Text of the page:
their theories of the soul's journey and goal on some analogy familiar to them all.

I begin with the Egyptian theory. It appears in its most complete form in the sepulchral records of the New Kingdom, after the long period of anarchy of the Shepherd Kings had passed, and when under the 18th, 19th and 20th dynasties, Egypt may be said to have risen to the very pinnacle of her greatness.

The collection of the sacred funerary texts into the famous ritual known as "The Book of the Dead," dates from this time. Many of its chapters are, indeed, very much older; but Egyptian religion, which was not stationary, but constantly progressive toward higher intellectual forms and purer ethical standards, can best be judged as it was in this period, that of the Theban dynasties of the New Kingdom. To assign a date, we may say in round numbers, two thousand years before the Christian era.

From that invaluable document, therefore, the "Book of the Dead," we learn what this ancient people expected to happen to the soul when it left the body. Of the millions of mummies which were zealously prepared in those ages, none was complete unless it had folded with it one or a number of chapters of this holy book, the formulas in which were safeguards and passwords to the spirit on its perilous journey.

The general statement is that the soul on leaving the corpse passes toward the West where it descends into the divine inferior region called Amenti, over which presides Osiris, "chief of chiefs divine," who represents the sun god in his absence, in other words the sun at night, the sun which has sunk in the west and stays somewhere all night.

In this place of darkness the soul undergoes its various tests. The deeds done in the flesh, the words spoken in life, the thoughts of the heart are brought it up against it by different accusers, who appear in the form of monsters of the deep. As the sun has to combat the darkness of the night and to overcome it before it can again rise, so the soul has to combat the record of its sins, and conquer the frightful images which represent them. This was to be done in the Egyptian as in almost all religions by the power of magic formulas, in other words by prayers, and invocation of holy names.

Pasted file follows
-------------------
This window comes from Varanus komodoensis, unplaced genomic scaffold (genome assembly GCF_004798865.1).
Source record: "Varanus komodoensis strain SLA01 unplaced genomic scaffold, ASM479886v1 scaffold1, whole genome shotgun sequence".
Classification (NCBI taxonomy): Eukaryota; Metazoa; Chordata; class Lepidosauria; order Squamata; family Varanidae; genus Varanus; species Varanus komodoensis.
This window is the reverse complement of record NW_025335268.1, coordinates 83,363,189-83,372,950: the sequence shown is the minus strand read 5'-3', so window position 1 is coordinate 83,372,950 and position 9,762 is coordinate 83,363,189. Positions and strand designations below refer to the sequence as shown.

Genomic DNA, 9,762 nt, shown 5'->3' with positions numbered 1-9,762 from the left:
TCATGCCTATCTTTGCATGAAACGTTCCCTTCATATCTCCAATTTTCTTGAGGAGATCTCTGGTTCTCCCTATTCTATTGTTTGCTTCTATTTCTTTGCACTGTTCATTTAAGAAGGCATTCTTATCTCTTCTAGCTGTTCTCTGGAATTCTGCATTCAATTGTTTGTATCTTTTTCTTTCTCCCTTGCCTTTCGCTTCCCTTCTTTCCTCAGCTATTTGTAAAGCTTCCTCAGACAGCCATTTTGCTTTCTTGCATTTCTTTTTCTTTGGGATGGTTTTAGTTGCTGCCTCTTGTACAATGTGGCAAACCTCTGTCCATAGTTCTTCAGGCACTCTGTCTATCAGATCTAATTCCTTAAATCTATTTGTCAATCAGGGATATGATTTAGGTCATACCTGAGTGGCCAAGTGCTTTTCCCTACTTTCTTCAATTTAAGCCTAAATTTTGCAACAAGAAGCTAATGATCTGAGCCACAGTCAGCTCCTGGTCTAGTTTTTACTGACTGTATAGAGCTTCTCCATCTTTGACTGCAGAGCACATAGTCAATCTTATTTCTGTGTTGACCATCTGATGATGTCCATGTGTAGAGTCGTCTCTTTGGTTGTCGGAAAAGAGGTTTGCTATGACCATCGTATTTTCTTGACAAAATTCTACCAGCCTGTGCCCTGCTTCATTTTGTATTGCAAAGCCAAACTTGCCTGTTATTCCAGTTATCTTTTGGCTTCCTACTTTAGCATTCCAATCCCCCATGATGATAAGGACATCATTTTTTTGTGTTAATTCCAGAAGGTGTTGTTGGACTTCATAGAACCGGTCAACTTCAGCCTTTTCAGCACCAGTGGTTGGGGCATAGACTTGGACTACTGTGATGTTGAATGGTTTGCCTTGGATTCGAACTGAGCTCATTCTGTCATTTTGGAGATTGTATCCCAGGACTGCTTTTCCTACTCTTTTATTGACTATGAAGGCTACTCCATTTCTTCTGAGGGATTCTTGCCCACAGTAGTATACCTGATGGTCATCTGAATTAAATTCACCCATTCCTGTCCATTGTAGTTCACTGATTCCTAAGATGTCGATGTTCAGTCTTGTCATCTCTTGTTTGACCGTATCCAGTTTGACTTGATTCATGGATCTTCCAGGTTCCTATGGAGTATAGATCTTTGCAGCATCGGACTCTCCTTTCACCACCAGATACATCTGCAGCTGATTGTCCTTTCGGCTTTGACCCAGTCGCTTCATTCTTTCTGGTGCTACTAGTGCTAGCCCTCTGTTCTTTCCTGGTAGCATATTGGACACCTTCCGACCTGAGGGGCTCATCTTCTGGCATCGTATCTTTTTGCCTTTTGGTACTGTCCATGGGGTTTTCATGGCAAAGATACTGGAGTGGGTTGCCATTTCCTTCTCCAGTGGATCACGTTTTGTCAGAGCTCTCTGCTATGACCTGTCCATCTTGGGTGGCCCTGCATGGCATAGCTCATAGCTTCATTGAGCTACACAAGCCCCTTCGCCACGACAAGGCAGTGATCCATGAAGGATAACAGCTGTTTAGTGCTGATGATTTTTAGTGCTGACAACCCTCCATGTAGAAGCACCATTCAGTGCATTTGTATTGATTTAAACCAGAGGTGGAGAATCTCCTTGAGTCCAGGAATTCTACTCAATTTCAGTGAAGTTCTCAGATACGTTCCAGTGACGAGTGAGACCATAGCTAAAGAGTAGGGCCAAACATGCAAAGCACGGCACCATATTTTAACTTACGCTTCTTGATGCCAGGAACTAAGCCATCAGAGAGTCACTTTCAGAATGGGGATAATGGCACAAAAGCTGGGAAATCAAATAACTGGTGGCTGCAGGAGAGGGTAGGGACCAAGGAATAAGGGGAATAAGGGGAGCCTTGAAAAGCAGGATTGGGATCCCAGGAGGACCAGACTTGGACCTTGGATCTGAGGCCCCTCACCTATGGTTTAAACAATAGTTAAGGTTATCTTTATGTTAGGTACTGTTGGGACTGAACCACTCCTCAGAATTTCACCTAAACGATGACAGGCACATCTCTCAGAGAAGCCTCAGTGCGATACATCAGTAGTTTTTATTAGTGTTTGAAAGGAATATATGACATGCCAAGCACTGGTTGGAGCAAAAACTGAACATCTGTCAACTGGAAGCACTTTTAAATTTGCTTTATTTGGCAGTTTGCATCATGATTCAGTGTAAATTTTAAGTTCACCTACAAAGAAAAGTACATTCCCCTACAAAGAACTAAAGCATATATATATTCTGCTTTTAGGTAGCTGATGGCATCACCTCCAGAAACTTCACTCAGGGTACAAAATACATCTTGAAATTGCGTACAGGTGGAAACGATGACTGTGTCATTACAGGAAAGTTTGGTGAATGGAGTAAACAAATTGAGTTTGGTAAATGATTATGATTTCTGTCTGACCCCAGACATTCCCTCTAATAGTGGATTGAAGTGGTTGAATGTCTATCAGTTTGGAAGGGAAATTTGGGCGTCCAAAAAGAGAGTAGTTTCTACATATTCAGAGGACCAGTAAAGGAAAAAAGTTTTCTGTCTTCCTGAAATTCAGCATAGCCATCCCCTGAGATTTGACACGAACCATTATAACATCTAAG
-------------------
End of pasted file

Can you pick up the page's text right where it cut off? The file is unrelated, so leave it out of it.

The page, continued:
Having succeeded, the soul saw the nightly constellations and the heavenly stars, and reached the great celestial river, whose name was Nun. This was the self-created, primordial element. From its green depths all created things, even the gods themselves, took their origin. It is called in the texts, "father of all gods." From it rose Ra, the Sun god, in his brightness. In its dark depths lies bound in chains of iron, the serpent Refref, the symbol of evil, otherwise called Apap. But, though bound, this monster endeavors to seize each soul that crosses the river. The fortunate soul repels the serpent by blows and by incantations which destroy its power, but the unfortunate one is swallowed up and annihilated.

This danger passed, the soul reaches the farther strand and rises from the waters, as Horus, who represents the sun at dawn, rises from the eastern waves. This is the purpose of all the rites and prayers, to have the soul, as the expression is, "rise at day" or "rise in the daytime." In other words, to rise as the sun and with the sun, or, to use again the constant formula of the "Book of the Dead," to "enter the boat of the Sun;" for the Sun was supposed to sail through celestial and translucent waters on its grand journey from horizon to zenith and zenith to horizon. Starting at dawn as the child Horus, son of the slain and lost Osiris, the orb of light became at midday the mighty Ra, and as evening approached, was transformed to Khep-Ra or Harmachis, once again to become Osiris when it had sunk beneath the western verge.

So strict and absolute was the analogy supposed by the Egyptians to exist between the course of the sun and the destiny of the soul, that every soul was said to become Osiris at the moment of death, and in the copies of the "Book of the Dead," enclosed in a mummy, the proper name of the defunct is always preceded by the name "Osiris," as we might say "Osiris Rameses" or "Osiris Sesostris."

To illustrate further what I have said, I will translate a few passages from the most recent and correct version of the "Book of the Dead," that published at Paris a few months ago, and

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